Scientists sifting through ancient sediments laid down just after Earth’s most devastating episode of extinctions may have found minuscule fragments of the massive extraterrestrial object suspected to have caused the catastrophe.
About 250 million years ago, at the end of the Permian period, 95 percent of the species in the oceans and 70 percent of those on land went extinct (SN: 2/1/97, p. 74). That makes the famous mass extinction that wiped out the dinosaurs some 65 million years ago seem like a minor die-off. Previous chemical analyses of some gases and other matter in sediments deposited during the transition between the Permian and Triassic periods suggest that these materials came from outer space (SN: 2/24/01, p. 116: Extinctions Tied to Impact from Space). Now, researchers examining the same sediments have extracted microscopic fragments of metals and minerals that also bear an extraterrestrial fingerprint.
The samples that scientists analyzed were excavated from a 25-centimeter-thick, clay-rich layer at Antarctica’s Graphite Peak, says Asish R. Basu, a geochemist at the University of Rochester in New York. Researchers used magnets and ultrasound to extract dozens of magnetic particles from the powdery material.
Many of the particles contain iron- and nickel-rich oxide and sulfide minerals, as well as small grains of silicates, says Basu. The chemical composition of the grains in these mixed-mineral particles–including their low concentration of iron oxide and high ratio of manganese to iron–strongly suggests that the minerals didn’t crystallize on Earth. Such a chemical mix is found only in a type of meteorite that formed about 4.5 billion years ago, soon after our solar system began to coalesce, Basu notes. He and his colleagues report their research in the Nov. 21 Science.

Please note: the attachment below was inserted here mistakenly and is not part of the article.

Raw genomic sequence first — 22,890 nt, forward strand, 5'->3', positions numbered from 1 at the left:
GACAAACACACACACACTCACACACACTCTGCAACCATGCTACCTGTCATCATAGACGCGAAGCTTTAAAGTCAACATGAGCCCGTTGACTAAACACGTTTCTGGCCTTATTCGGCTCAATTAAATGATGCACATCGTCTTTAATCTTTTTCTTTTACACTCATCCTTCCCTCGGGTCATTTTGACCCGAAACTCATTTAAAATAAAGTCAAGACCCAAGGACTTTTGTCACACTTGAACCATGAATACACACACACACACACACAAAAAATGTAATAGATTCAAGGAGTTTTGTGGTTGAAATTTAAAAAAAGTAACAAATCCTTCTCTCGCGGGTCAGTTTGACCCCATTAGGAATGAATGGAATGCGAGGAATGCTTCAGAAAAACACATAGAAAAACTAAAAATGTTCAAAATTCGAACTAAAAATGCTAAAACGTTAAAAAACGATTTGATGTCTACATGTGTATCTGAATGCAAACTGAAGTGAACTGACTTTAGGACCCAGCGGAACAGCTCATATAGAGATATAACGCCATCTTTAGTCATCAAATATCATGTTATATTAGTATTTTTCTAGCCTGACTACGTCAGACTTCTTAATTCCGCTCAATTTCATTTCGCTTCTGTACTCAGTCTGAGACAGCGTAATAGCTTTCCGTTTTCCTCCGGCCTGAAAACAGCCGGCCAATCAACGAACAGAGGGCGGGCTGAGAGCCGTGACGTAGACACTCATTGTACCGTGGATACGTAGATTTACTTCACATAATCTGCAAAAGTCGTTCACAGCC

The team’s findings could be additional evidence that the impact of an extraterrestrial object caused the Permian extinctions, says Michael R. Rampino of New York University.
The magnetic fragments that Basu and his team found “clearly are little pieces of meteorite,” Rampino says, but he cautions that they could be part of the normal flux of micrometeorites that fall to Earth. Basu counters that similar fragments don’t show up in the coal bed that lies just below the clay-rich stratum, so the bits of ancient meteorite aren’t part of that everyday accumulation.
Bits of iron similar in size and shape to those found in Antarctica have turned up elsewhere in sediments that mark the end of the Permian period, including some formerly deep-sea accumulations now found on land in Japan and in some Chinese deposits that had accrued in shallow water. Rampino suggests that regardless of the source of the Antarctic fragments, their fall to Earth 250 million years ago was part of a worldwide phenomenon that may or may not have been cataclysmic.
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